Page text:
Irish ancestry lures Aspen man to run another marathon, at 72
ASPEN John Keleher thought he was finished running marathons.At his age, the longtime Aspenite assumed there wasn’t another 26-mile race in the world that could lure him back into a routine of 5 a.m. training runs, a regimented diet and hours upon hours spent churning out lonely miles.Keleher assumed wrong.When local non-profit Challenge Aspen settled on the Oct. 27 Dublin Marathon as the race that its annual marathon team would train for and run this fall, Keleher said he felt the tug of his Irish ancestry pulling at his heart.Keleher’s forebears were among the estimated 1 million Irish who fled their home country during the potato famine of the 1840s to seek a better life elsewhere. Keleher’s first and only visit to Ireland was in 1962 while serving in the Navy.
Now he’s heading back, at 72, to run a marathon that winds through the well-worn streets of the country’s capitol.”All of my mother’s and father’s family came from Ireland,” said Keleher, whose Irish ancestors were spread from counties Cork and Waterford in the south to counties Mayo and Roscommon in the northwest. “When Dublin came up as the race, I said, ‘I gotta go.'”Keleher’s son Chris is an avid runner who has coached the cross-country team at Aspen High School for years, but Keleher admits that, before running his first marathon four years ago, he wasn’t much of a runner himself.His wife Linda convinced him to sign up for the Challenge Aspen marathon team, in 2004, because that year’s race was in Monaco.”Linda said, ‘I’d really like to go to Monaco, why don’t you run the marathon?'” Keleher recounted with a laugh. “I really had never run competitively. I ran track back in high school and I played baseball in college. That was really my sport. I was really happy if I could a stretch a single into a double running all of 180 feet.”After Monaco, Keleher joined the Challenge Aspen team again in 2005 for the Maui Marathon, then ran another marathon on his own in 2006 in northern California. Each Challenge Aspen team member has to raise $4,500 in pledges in exchange for 20 weeks of professional training leading up to the marathon as well as a plane ticket, race entry and lodging.Keleher has raised the money for his three Challenge Aspen marathons through pledges from family and friends and donations from business associates.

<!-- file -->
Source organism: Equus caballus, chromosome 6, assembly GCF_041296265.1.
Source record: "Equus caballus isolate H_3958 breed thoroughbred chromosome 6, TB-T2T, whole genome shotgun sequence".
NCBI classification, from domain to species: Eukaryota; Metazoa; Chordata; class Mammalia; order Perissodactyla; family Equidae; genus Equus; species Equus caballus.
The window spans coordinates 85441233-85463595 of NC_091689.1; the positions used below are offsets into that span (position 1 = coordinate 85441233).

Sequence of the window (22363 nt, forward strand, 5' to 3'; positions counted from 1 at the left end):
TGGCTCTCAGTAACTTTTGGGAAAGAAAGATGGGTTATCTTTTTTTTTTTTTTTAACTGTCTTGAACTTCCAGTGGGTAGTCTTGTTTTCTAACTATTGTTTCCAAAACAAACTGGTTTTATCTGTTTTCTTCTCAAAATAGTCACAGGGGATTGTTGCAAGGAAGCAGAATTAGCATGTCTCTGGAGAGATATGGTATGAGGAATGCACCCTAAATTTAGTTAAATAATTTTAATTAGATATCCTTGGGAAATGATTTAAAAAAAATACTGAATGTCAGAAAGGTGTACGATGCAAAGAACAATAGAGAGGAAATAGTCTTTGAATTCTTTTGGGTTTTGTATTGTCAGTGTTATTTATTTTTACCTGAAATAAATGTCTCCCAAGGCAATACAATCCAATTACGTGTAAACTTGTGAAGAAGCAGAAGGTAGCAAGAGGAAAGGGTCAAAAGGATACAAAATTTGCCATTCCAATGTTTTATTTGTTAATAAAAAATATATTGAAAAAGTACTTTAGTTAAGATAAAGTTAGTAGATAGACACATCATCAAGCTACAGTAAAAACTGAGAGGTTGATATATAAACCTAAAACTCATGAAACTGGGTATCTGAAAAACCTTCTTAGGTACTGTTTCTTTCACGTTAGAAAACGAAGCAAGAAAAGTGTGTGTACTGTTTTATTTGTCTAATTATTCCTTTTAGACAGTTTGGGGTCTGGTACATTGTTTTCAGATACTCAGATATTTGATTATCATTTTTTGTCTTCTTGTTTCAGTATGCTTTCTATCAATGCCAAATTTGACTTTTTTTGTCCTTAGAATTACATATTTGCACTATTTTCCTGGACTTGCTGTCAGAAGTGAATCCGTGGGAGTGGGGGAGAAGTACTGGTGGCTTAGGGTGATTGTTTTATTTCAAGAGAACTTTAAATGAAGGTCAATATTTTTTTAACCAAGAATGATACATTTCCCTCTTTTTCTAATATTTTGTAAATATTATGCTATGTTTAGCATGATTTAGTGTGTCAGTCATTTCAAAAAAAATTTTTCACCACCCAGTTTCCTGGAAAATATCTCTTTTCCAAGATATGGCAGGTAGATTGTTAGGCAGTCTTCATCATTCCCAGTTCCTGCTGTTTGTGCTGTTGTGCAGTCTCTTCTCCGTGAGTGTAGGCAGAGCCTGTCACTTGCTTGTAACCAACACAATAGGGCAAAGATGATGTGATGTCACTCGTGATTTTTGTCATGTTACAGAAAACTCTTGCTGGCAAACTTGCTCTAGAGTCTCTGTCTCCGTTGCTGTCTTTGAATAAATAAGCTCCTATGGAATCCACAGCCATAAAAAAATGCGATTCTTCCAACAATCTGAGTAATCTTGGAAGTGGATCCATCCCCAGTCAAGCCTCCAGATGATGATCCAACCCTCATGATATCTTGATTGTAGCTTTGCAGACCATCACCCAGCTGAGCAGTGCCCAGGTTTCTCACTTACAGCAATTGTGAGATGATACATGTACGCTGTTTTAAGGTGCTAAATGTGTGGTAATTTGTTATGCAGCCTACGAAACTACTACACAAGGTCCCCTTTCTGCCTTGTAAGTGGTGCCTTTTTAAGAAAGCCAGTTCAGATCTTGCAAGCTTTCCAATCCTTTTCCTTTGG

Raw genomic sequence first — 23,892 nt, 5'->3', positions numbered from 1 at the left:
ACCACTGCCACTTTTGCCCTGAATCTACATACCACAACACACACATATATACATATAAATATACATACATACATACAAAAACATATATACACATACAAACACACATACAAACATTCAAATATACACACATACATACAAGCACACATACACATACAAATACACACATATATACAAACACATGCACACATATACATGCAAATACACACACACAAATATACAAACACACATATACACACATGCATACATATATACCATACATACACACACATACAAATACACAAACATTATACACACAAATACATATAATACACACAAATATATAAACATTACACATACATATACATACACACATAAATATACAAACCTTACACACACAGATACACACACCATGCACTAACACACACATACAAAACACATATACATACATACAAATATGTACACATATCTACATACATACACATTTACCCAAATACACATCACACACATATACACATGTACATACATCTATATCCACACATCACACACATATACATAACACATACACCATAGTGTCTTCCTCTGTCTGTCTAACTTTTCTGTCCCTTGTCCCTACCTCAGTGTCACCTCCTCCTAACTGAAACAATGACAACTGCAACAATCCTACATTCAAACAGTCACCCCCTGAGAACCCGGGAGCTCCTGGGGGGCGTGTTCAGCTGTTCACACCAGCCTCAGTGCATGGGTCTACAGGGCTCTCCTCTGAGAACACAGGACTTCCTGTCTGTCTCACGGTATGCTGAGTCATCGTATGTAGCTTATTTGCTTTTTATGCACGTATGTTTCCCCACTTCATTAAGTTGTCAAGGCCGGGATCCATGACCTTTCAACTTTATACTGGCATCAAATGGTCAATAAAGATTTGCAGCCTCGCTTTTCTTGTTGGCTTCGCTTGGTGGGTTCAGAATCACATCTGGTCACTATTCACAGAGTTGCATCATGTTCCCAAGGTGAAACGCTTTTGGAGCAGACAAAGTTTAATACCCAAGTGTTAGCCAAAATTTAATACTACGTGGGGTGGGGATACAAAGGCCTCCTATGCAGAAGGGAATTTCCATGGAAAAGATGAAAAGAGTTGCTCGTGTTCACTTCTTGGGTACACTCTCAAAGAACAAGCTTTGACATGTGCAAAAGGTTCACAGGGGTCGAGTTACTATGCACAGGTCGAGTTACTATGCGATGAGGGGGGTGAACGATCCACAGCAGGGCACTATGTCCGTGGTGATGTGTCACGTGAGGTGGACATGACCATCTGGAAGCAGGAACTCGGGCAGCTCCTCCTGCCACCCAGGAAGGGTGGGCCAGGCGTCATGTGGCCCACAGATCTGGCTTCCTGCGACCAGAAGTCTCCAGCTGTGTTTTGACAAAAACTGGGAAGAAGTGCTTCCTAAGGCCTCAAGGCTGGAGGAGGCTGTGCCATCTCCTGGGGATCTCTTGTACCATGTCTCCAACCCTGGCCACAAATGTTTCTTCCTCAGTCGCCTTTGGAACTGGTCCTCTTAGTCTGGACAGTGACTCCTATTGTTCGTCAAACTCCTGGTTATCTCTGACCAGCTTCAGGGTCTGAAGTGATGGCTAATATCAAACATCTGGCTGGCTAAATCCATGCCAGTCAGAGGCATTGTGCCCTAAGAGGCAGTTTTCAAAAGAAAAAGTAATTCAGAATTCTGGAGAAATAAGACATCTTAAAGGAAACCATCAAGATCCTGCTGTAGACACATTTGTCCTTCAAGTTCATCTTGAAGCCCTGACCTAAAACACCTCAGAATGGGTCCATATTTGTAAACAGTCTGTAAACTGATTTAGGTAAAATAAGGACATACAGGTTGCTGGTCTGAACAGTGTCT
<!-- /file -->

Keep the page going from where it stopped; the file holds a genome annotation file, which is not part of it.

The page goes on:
For Keleher, the mission of the Snowmass-based non-profit – which provides recreational programs for the mentally and physically disabled – is one that has always been important to him. One of his sons was born with muscular dystrophy and died in 1980 at the age of 13.”It’s a neat deal to benefit Challenge Aspen,” Keleher said. “It’s a wonderful organization and the opportunity to raise money for them is a special time.”There’s no secret, either, as to how Keleher manages the rigors of training for a marathon at his age. It has to do with his Irish bloodlines.”I’m really very fortunate to have picked my parents,” he said. “They gave me some great genes. … I broke my ankle a couple times playing baseball, but it really doesn’t bother me that much. My knees are good, my heart, lungs, all that stuff.”Keleher is old school: Unlike some of his younger Challenge Aspen teammates, he doesn’t run with an iPod. He enjoys the process of running because it focuses his thoughts.”It’s a great meditating time,” he said. “Sometimes when you’re going out the door at 5 in the morning, you say, ‘What is wrong with me? I need a psychiatrist.’ But it really is an exhilarating feeling to be able to finish a marathon. I’ve enjoyed the discipline and the goal.”He also likes the fact, after three marathons run mostly on scenic highways, he’s finally doing a 26-mile race on city streets.
“I’m looking at finishing in five and a half hours,” Keleher said. “Hopefully, by the time I come through, there will still be people lining the streets.”firstname.lastname@example.org
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